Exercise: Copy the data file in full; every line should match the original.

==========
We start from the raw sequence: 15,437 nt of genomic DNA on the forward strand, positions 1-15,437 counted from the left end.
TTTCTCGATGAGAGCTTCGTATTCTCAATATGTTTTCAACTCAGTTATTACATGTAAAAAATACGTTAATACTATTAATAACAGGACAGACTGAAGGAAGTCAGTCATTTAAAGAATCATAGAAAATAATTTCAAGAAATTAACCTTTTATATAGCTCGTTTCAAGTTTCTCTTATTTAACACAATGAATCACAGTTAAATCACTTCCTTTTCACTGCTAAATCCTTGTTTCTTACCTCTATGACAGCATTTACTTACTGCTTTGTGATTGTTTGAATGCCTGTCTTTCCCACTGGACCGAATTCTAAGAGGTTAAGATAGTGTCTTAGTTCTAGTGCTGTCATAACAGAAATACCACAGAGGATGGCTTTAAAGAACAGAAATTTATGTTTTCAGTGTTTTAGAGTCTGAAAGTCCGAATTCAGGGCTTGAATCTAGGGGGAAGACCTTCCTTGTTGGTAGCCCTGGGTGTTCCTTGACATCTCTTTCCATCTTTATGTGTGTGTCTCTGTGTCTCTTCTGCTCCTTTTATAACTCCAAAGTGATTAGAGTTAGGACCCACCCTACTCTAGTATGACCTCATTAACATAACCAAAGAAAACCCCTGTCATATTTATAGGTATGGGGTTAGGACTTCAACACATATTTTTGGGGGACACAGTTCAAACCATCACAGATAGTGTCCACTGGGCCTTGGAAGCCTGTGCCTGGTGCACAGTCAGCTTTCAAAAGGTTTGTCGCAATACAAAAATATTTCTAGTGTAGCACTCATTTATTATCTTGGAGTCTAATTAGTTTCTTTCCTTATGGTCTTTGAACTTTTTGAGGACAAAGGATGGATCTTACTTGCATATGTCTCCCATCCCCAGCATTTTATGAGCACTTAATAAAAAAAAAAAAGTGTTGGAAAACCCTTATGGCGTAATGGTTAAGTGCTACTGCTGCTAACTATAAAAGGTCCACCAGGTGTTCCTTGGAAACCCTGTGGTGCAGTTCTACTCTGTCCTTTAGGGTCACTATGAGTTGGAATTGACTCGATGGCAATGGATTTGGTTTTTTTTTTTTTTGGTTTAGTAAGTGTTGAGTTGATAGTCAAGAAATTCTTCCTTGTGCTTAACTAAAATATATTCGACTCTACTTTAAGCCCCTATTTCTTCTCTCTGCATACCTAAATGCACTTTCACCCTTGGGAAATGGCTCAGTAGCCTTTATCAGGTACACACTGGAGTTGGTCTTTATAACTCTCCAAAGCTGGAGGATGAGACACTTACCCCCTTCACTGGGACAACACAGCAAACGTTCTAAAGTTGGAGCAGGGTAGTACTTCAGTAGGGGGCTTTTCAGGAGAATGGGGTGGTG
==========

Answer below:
We start from the raw sequence: 15,437 nt of genomic DNA on the forward strand, positions 1-15,437 counted from the left end.
TTTCTCGATGAGAGCTTCGTATTCTCAATATGTTTTCAACTCAGTTATTACATGTAAAAAATACGTTAATACTATTAATAACAGGACAGACTGAAGGAAGTCAGTCATTTAAAGAATCATAGAAAATAATTTCAAGAAATTAACCTTTTATATAGCTCGTTTCAAGTTTCTCTTATTTAACACAATGAATCACAGTTAAATCACTTCCTTTTCACTGCTAAATCCTTGTTTCTTACCTCTATGACAGCATTTACTTACTGCTTTGTGATTGTTTGAATGCCTGTCTTTCCCACTGGACCGAATTCTAAGAGGTTAAGATAGTGTCTTAGTTCTAGTGCTGTCATAACAGAAATACCACAGAGGATGGCTTTAAAGAACAGAAATTTATGTTTTCAGTGTTTTAGAGTCTGAAAGTCCGAATTCAGGGCTTGAATCTAGGGGGAAGACCTTCCTTGTTGGTAGCCCTGGGTGTTCCTTGACATCTCTTTCCATCTTTATGTGTGTGTCTCTGTGTCTCTTCTGCTCCTTTTATAACTCCAAAGTGATTAGAGTTAGGACCCACCCTACTCTAGTATGACCTCATTAACATAACCAAAGAAAACCCCTGTCATATTTATAGGTATGGGGTTAGGACTTCAACACATATTTTTGGGGGACACAGTTCAAACCATCACAGATAGTGTCCACTGGGCCTTGGAAGCCTGTGCCTGGTGCACAGTCAGCTTTCAAAAGGTTTGTCGCAATACAAAAATATTTCTAGTGTAGCACTCATTTATTATCTTGGAGTCTAATTAGTTTCTTTCCTTATGGTCTTTGAACTTTTTGAGGACAAAGGATGGATCTTACTTGCATATGTCTCCCATCCCCAGCATTTTATGAGCACTTAATAAAAAAAAAAAAGTGTTGGAAAACCCTTATGGCGTAATGGTTAAGTGCTACTGCTGCTAACTATAAAAGGTCCACCAGGTGTTCCTTGGAAACCCTGTGGTGCAGTTCTACTCTGTCCTTTAGGGTCACTATGAGTTGGAATTGACTCGATGGCAATGGATTTGGTTTTTTTTTTTTTTGGTTTAGTAAGTGTTGAGTTGATAGTCAAGAAATTCTTCCTTGTGCTTAACTAAAATATATTCGACTCTACTTTAAGCCCCTATTTCTTCTCTCTGCATACCTAAATGCACTTTCACCCTTGGGAAATGGCTCAGTAGCCTTTATCAGGTACACACTGGAGTTGGTCTTTATAACTCTCCAAAGCTGGAGGATGAGACACTTACCCCCTTCACTGGGACAACACAGCAAACGTTCTAAAGTTGGAGCAGGGTAGTACTTCAGTAGGGGGCTTTTCAGGAGAATGGGGTGGTG